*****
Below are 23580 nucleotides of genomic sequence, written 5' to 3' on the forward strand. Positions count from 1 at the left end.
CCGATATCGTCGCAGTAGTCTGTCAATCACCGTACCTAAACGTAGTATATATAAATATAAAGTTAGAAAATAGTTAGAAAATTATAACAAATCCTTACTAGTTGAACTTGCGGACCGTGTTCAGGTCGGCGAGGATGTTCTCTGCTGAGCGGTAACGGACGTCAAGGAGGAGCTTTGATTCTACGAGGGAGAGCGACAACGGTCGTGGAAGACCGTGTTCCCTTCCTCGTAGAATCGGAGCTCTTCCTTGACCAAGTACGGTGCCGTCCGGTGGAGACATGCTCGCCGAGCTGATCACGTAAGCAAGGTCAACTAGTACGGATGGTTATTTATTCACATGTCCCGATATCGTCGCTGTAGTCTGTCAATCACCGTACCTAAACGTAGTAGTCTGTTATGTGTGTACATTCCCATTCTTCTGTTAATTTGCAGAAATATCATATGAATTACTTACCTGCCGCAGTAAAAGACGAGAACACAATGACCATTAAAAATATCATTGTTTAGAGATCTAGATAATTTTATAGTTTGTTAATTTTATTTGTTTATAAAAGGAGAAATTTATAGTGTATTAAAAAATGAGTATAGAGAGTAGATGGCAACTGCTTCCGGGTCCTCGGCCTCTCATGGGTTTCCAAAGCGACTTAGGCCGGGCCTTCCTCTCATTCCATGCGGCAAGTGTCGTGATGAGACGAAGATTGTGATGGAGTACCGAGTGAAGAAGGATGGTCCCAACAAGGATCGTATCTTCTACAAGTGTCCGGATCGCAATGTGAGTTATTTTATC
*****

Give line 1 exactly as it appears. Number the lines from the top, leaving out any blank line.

Below are 23580 nucleotides of genomic sequence, written 5' to 3' on the forward strand. Positions count from 1 at the left end.